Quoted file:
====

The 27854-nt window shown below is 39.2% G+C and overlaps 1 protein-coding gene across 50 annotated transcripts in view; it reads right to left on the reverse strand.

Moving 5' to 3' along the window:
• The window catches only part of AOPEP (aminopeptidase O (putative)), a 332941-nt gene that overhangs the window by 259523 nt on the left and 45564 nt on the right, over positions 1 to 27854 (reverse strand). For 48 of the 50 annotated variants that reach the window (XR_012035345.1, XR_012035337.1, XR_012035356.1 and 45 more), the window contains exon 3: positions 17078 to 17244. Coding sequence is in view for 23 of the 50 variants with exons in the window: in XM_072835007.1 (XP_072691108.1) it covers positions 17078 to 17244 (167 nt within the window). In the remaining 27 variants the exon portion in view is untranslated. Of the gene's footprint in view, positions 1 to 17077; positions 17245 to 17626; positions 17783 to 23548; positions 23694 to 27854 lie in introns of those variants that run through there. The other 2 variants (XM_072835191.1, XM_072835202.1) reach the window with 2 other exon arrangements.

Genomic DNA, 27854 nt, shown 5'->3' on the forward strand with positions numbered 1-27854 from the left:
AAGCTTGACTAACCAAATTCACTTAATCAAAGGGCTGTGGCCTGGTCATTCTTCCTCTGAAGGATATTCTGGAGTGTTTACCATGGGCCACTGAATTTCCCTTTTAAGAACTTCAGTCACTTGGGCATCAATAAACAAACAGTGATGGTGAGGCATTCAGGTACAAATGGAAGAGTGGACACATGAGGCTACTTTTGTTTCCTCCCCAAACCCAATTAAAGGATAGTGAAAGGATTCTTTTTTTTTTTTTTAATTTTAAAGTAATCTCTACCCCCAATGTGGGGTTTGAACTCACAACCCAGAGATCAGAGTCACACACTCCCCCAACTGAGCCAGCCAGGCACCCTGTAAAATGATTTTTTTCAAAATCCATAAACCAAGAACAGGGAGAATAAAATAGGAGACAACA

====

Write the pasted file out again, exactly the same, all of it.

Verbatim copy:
The 27854-nt window shown below is 39.2% G+C and overlaps 1 protein-coding gene across 50 annotated transcripts in view; it reads right to left on the reverse strand.

Moving 5' to 3' along the window:
• The window catches only part of AOPEP (aminopeptidase O (putative)), a 332941-nt gene that overhangs the window by 259523 nt on the left and 45564 nt on the right, over positions 1 to 27854 (reverse strand). For 48 of the 50 annotated variants that reach the window (XR_012035345.1, XR_012035337.1, XR_012035356.1 and 45 more), the window contains exon 3: positions 17078 to 17244. Coding sequence is in view for 23 of the 50 variants with exons in the window: in XM_072835007.1 (XP_072691108.1) it covers positions 17078 to 17244 (167 nt within the window). In the remaining 27 variants the exon portion in view is untranslated. Of the gene's footprint in view, positions 1 to 17077; positions 17245 to 17626; positions 17783 to 23548; positions 23694 to 27854 lie in introns of those variants that run through there. The other 2 variants (XM_072835191.1, XM_072835202.1) reach the window with 2 other exon arrangements.

Genomic DNA, 27854 nt, shown 5'->3' on the forward strand with positions numbered 1-27854 from the left:
AAGCTTGACTAACCAAATTCACTTAATCAAAGGGCTGTGGCCTGGTCATTCTTCCTCTGAAGGATATTCTGGAGTGTTTACCATGGGCCACTGAATTTCCCTTTTAAGAACTTCAGTCACTTGGGCATCAATAAACAAACAGTGATGGTGAGGCATTCAGGTACAAATGGAAGAGTGGACACATGAGGCTACTTTTGTTTCCTCCCCAAACCCAATTAAAGGATAGTGAAAGGATTCTTTTTTTTTTTTTTAATTTTAAAGTAATCTCTACCCCCAATGTGGGGTTTGAACTCACAACCCAGAGATCAGAGTCACACACTCCCCCAACTGAGCCAGCCAGGCACCCTGTAAAATGATTTTTTTCAAAATCCATAAACCAAGAACAGGGAGAATAAAATAGGAGACAACA